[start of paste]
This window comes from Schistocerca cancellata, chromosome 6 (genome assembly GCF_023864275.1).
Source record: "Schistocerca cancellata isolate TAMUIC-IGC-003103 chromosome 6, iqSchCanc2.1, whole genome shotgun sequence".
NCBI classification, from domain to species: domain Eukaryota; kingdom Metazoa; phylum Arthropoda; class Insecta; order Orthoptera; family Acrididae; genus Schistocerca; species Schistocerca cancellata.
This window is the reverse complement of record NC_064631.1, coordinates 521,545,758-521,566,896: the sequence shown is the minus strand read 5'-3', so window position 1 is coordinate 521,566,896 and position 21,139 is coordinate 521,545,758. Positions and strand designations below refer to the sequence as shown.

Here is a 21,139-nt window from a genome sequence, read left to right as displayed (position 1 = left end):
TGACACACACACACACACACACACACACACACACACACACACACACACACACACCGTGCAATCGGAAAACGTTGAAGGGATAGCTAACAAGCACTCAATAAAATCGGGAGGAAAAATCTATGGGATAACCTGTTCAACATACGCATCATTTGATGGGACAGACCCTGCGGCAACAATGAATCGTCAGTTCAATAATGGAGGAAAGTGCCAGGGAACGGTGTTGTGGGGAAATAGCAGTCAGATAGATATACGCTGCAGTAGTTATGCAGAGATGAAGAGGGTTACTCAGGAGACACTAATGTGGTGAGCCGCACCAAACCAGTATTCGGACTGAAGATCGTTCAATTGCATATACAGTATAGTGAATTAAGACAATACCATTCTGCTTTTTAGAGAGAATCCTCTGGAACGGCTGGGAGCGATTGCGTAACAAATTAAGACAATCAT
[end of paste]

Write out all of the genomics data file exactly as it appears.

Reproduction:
This window comes from Schistocerca cancellata, chromosome 6 (genome assembly GCF_023864275.1).
Source record: "Schistocerca cancellata isolate TAMUIC-IGC-003103 chromosome 6, iqSchCanc2.1, whole genome shotgun sequence".
NCBI classification, from domain to species: domain Eukaryota; kingdom Metazoa; phylum Arthropoda; class Insecta; order Orthoptera; family Acrididae; genus Schistocerca; species Schistocerca cancellata.
This window is the reverse complement of record NC_064631.1, coordinates 521,545,758-521,566,896: the sequence shown is the minus strand read 5'-3', so window position 1 is coordinate 521,566,896 and position 21,139 is coordinate 521,545,758. Positions and strand designations below refer to the sequence as shown.

Here is a 21,139-nt window from a genome sequence, read left to right as displayed (position 1 = left end):
TGACACACACACACACACACACACACACACACACACACACACACACACACACACCGTGCAATCGGAAAACGTTGAAGGGATAGCTAACAAGCACTCAATAAAATCGGGAGGAAAAATCTATGGGATAACCTGTTCAACATACGCATCATTTGATGGGACAGACCCTGCGGCAACAATGAATCGTCAGTTCAATAATGGAGGAAAGTGCCAGGGAACGGTGTTGTGGGGAAATAGCAGTCAGATAGATATACGCTGCAGTAGTTATGCAGAGATGAAGAGGGTTACTCAGGAGACACTAATGTGGTGAGCCGCACCAAACCAGTATTCGGACTGAAGATCGTTCAATTGCATATACAGTATAGTGAATTAAGACAATACCATTCTGCTTTTTAGAGAGAATCCTCTGGAACGGCTGGGAGCGATTGCGTAACAAATTAAGACAATCAT